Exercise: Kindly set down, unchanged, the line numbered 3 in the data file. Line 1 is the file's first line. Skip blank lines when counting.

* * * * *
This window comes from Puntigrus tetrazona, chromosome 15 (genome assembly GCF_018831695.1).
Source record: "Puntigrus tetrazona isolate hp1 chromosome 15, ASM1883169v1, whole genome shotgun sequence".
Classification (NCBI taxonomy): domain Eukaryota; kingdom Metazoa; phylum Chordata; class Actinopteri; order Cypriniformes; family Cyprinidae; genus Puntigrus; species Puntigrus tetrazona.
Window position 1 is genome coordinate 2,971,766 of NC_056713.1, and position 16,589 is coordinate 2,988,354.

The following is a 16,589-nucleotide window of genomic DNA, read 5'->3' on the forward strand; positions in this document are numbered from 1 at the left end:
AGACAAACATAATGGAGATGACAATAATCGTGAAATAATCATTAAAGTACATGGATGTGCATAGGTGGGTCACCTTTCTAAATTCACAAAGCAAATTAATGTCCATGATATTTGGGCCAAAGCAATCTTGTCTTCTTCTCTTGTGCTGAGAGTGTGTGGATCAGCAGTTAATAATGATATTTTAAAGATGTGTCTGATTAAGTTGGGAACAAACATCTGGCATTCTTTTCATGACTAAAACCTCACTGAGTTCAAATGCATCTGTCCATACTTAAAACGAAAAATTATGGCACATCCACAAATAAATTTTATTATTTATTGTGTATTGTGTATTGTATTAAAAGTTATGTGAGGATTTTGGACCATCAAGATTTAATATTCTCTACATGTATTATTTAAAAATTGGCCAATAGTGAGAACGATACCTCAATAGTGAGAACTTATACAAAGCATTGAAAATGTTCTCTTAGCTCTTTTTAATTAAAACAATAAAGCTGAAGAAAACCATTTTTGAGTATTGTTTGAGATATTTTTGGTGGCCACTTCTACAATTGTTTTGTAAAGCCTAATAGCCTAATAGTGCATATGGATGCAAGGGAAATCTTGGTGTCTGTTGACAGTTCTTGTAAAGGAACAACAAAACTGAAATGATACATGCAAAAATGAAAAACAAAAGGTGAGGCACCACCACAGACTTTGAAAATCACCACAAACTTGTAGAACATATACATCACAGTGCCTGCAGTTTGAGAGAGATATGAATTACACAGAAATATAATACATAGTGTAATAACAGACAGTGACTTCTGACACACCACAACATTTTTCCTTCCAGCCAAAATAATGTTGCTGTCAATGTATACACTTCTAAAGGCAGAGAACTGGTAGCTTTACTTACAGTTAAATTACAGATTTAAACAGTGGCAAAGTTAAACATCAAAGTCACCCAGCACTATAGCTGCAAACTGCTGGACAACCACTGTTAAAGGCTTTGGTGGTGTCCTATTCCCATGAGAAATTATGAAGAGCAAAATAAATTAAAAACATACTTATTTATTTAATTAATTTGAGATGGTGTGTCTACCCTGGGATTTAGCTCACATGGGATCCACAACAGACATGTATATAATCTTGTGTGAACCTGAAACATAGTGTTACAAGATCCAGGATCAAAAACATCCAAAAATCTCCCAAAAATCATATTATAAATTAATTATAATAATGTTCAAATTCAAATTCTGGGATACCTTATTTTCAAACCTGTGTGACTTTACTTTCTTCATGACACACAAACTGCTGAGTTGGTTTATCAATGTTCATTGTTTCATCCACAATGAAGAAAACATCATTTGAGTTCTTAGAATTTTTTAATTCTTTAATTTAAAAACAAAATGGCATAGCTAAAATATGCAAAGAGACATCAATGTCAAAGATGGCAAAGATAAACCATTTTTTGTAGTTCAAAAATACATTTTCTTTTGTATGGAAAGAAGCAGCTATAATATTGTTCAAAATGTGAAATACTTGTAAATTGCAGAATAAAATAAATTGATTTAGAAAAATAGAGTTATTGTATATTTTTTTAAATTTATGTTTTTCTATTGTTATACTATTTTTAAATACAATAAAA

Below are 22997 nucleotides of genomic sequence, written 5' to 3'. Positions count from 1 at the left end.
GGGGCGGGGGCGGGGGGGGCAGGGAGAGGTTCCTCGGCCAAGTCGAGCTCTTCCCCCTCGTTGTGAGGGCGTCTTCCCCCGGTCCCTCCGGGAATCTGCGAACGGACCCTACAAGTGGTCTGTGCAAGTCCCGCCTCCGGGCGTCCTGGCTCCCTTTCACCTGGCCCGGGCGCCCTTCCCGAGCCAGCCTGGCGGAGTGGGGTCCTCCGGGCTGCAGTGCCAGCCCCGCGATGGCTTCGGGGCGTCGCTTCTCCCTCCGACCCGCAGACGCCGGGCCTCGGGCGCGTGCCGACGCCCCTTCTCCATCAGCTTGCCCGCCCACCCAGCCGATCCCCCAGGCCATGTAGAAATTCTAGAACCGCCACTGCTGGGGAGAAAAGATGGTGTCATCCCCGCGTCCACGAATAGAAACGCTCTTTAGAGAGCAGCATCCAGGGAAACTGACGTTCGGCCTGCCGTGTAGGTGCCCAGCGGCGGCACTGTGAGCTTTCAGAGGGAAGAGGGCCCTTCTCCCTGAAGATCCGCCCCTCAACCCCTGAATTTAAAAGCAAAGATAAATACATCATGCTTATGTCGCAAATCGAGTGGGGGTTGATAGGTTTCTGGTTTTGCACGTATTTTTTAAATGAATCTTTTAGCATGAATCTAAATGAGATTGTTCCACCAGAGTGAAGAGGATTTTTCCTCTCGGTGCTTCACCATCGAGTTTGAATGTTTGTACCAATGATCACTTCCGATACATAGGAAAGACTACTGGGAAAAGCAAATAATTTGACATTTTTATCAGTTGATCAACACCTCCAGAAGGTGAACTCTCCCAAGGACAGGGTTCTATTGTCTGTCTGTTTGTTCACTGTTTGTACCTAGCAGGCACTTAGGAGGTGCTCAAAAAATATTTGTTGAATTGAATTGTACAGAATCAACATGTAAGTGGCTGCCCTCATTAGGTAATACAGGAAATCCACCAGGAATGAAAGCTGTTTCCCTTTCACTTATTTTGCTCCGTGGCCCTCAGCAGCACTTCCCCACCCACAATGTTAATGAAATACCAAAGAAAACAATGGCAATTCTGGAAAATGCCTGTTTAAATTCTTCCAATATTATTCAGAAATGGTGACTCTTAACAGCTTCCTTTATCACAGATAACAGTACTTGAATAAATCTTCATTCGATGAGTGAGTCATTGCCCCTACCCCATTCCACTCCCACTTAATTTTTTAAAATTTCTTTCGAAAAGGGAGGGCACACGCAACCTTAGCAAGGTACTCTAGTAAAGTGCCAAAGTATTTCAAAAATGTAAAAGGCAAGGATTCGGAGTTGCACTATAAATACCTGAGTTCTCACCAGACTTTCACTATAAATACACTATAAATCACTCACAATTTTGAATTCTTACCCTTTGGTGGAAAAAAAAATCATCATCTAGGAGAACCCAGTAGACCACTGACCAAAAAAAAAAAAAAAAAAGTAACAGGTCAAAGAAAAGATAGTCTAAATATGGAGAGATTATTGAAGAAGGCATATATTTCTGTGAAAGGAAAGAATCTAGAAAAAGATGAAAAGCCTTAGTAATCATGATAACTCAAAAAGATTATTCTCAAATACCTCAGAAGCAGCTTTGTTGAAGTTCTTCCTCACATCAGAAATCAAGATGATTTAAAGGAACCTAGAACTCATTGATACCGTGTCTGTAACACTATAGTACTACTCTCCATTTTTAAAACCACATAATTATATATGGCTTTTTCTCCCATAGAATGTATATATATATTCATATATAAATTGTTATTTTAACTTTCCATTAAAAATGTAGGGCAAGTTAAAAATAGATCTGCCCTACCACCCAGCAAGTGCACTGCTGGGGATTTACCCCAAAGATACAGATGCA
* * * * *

Classification (NCBI taxonomy): domain Eukaryota; kingdom Metazoa; phylum Chordata; class Actinopteri; order Cypriniformes; family Cyprinidae; genus Puntigrus; species Puntigrus tetrazona.